With Ariel's 20th anniversary just a year away, founder John Rogers talked to reporter Mike Kennedy about the firm's early years, Mr. Rogers' involvement in community and political affairs and a host of other subjects. They talked in Ariel's new offices on the 29th floor of the Aon Center, the third-tallest building in Chicago.
Q What are you most proud of at Ariel?
A I think I'm proudest of the team that we've built here ... that we've created an environment that would attract talented people and most importantly keep talented people. I think what's helped to make that happen is the fact that everyone here is an owner.
Q If you could do one thing differently, what would it be?
A Early on there were times I ran across very, very talented investment professionals and because I never dreamed we would be able to get to the size and scale that we are today, I sort of let them slip through our fingers. I wasn't that sure we could afford them. Two people in particular I feel as I think back, "We could probably have recruited them here if I'd been a little more aggressive and a little more visionary in my thinking."
Q Why have you and Ariel donated to political campaigns?
A I think it's partly because it's a Chicago tradition. There is a history and tradition here in Chicago where the major corporations are involved in community service and involved with the local political leadership.
As we've built our business, we've sort of used that as a model. And I think the reason is that people in Chicago have a sense that we're all in this together here. We're trying to help each other as best we can - help make this a stronger city, make it a better city.
I grew up when my parents were very involved in the civil rights movement. My grandfather was very involved in the civil rights movement. And the idea of being involved politically - to support activist candidates that are out to try to make a difference, to enhance the lives of people that are not as fortunate as you are - is part of the tradition and it's part of the commitment I feel to giving back.
Q You were the captain of the 1980 Princeton varsity basketball team (graduating that year with a degree in economics). How have you used that experience at Ariel?
A The main thing was I had a chance to play for Hall of Fame basketball coach Pete Carrill, who was an extraordinary teacher. He was especially good at teaching the importance of teamwork and helping your teammates - even off the court. I try to create an environment here that's based on a team effort. It has been sort of a passion of mine.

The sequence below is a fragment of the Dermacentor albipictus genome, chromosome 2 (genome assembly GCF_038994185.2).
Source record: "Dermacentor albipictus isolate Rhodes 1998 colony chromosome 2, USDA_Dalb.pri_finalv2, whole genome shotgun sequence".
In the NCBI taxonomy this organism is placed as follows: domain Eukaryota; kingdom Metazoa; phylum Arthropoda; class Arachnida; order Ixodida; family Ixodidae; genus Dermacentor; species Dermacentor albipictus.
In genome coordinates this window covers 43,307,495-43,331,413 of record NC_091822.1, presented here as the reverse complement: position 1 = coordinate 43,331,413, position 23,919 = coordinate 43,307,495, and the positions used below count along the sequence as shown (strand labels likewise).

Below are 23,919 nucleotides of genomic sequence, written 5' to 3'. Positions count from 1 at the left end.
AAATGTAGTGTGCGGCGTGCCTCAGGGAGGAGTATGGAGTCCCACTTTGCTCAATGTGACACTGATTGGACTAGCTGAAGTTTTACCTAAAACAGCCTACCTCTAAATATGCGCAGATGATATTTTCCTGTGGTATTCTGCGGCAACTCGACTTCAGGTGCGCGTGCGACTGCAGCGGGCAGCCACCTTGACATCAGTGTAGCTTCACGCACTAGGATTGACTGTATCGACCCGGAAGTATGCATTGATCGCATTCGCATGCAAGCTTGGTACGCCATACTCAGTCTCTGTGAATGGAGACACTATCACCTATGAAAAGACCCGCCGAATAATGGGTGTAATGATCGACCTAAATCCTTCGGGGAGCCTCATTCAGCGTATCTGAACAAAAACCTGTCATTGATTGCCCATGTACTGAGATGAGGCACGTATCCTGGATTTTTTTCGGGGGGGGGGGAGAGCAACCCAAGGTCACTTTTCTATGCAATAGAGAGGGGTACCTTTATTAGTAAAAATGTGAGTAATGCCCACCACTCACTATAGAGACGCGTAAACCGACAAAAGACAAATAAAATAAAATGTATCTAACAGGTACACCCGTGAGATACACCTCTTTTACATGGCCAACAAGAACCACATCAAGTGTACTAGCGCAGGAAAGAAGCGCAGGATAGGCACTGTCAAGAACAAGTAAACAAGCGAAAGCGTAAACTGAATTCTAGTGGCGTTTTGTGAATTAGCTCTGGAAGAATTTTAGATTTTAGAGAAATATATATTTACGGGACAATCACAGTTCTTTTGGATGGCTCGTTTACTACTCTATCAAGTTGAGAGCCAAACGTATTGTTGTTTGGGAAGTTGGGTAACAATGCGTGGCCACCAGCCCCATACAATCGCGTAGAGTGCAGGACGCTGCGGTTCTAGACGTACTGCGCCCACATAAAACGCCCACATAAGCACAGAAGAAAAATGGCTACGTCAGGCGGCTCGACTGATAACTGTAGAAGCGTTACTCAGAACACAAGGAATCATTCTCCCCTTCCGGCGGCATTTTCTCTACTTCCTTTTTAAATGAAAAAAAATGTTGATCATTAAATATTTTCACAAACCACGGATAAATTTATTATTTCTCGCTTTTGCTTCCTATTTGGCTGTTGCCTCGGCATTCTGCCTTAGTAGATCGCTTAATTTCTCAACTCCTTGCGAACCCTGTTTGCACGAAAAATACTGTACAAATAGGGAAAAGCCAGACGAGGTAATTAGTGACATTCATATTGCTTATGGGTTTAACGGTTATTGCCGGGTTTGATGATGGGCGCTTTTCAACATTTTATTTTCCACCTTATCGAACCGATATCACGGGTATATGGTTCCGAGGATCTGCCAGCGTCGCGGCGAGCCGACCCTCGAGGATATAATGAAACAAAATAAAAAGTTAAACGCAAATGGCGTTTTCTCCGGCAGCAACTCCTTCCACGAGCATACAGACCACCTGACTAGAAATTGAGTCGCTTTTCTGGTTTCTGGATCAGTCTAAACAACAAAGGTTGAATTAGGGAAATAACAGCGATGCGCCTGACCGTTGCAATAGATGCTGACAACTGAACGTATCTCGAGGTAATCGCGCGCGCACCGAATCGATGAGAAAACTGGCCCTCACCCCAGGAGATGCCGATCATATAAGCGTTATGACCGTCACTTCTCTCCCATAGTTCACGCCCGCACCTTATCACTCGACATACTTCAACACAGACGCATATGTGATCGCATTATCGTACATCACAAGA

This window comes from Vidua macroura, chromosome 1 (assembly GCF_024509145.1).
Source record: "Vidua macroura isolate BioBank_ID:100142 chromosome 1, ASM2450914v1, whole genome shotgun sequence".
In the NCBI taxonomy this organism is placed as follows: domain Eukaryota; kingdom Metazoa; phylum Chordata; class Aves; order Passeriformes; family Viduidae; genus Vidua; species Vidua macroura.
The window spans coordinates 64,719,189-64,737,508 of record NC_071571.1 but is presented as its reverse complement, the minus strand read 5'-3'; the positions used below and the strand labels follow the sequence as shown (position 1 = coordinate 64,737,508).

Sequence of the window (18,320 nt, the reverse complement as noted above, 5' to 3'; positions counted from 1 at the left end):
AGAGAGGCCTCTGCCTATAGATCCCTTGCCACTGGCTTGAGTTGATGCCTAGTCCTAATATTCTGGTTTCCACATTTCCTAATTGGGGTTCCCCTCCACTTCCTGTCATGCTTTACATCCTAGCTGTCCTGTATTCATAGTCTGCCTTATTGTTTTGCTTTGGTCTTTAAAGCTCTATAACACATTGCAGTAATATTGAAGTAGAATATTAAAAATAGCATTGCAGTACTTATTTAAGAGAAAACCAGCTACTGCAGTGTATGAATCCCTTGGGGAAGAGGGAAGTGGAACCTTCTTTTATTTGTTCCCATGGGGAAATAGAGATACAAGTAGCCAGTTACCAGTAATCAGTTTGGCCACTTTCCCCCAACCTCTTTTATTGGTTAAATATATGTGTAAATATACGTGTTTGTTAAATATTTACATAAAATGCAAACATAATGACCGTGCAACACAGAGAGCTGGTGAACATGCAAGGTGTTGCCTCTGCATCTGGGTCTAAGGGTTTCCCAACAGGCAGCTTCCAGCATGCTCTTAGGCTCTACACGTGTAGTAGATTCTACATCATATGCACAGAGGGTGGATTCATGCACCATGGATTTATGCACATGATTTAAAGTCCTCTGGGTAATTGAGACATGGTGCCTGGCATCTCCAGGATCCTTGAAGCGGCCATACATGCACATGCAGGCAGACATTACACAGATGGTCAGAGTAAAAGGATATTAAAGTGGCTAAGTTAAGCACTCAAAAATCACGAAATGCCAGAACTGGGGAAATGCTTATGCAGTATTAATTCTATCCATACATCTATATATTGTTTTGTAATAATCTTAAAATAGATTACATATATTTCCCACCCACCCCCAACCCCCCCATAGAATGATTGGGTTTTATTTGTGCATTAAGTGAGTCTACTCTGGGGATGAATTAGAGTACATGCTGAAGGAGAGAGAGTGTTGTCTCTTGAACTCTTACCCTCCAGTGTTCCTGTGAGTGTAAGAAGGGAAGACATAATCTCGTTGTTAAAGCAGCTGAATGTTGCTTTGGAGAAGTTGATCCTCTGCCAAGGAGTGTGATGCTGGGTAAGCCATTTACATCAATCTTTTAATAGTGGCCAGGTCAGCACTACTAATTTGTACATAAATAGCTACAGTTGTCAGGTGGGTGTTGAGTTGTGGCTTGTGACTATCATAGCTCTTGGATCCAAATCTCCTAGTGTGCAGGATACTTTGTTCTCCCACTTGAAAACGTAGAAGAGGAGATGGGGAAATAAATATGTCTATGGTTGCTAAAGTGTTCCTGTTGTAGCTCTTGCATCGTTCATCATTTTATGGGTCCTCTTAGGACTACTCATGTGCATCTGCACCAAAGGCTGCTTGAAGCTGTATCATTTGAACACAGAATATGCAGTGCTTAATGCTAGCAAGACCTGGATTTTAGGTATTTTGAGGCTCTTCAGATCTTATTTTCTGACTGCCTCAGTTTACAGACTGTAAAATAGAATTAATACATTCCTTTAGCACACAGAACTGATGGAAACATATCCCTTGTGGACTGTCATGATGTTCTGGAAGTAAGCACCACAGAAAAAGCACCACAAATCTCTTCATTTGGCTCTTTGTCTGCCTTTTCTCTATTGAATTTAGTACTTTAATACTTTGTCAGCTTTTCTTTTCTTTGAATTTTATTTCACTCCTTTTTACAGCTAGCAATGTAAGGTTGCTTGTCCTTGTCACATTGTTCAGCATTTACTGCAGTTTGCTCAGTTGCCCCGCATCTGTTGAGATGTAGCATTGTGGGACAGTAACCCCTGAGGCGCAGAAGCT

Q When you started Ariel, you were just 24 (having been a stockbroker at William Blair & Co. following college). Could a talented money management professional do the same thing now?
A I think if you have a unique, creative idea, sure you can go out and start a company. I also think there are more pockets of capital to help smaller companies get started than ever.
Q What are your most vivid memories of your early days?
A Coming to the office and hoping there was a piece of mail or a phone message. There was nothing to do because you had no clients and no money to manage and no one to talk to. The vivid memories are of coming back to a very quiet, empty office...And that of course leads into the first big memory. We'd been in business for 18 months or so and the city (the Municipal Employees of Chicago pension fund) decided to give us $1 million to manage. It gave us a feeling that maybe there's a shot here.
Q What are your best and worst stock purchases?
A We bought a company called DeVry Inc., which has educational schools. It was a company that had been around for a long time (that was) finally going public, and no one got the story. No one understood. We knew the management team. We understood why the story made sense and so we ended up being the biggest investor on the public offering. It wasn't a hot offering. It just sort of sat there and afterwards we bought, we steadily bought more. And eventually people started to realize that Dennis Keller and Ron Taylor, the people who managed that business, were terrific. It ended up being a company that made a huge amount of money for us.
The one I feel worst about is Golden Books Family Entertainment, the largest publisher of children's books. It should be a very good business. They have a great brand name. They have great distribution. But they had a management that was trying to do too many things at once - making too many promises to too many people - and they had very inefficient manufacturing and distribution. So we found out way too late that, in effect, it was costing them more to manufacture and distribute the product than the revenues being produced from the sales of books. It went bankrupt eventually.
Q Are you trying to get to a point where Ariel is a major money manager?
A We do feel that part of our mission is to grow the organization because that's the way to attract and retain good people. One way to grow responsibly is by using subadvisers to manage any added mutual fund products. That's a nice way to grow your assets without having to grow your investment team. That allows us to focus on being the best small- and midcap value shop.
Q What is the importance of being a civic-minded money manager?
A As one of the few companies that has in its mission statement the importance of community service, it goes without saying that we feel an even deeper commitment than ever to making sure we are giving back in a meaningful way to help others that have not been as fortunate as we have, and to strengthen this country in any way that we can.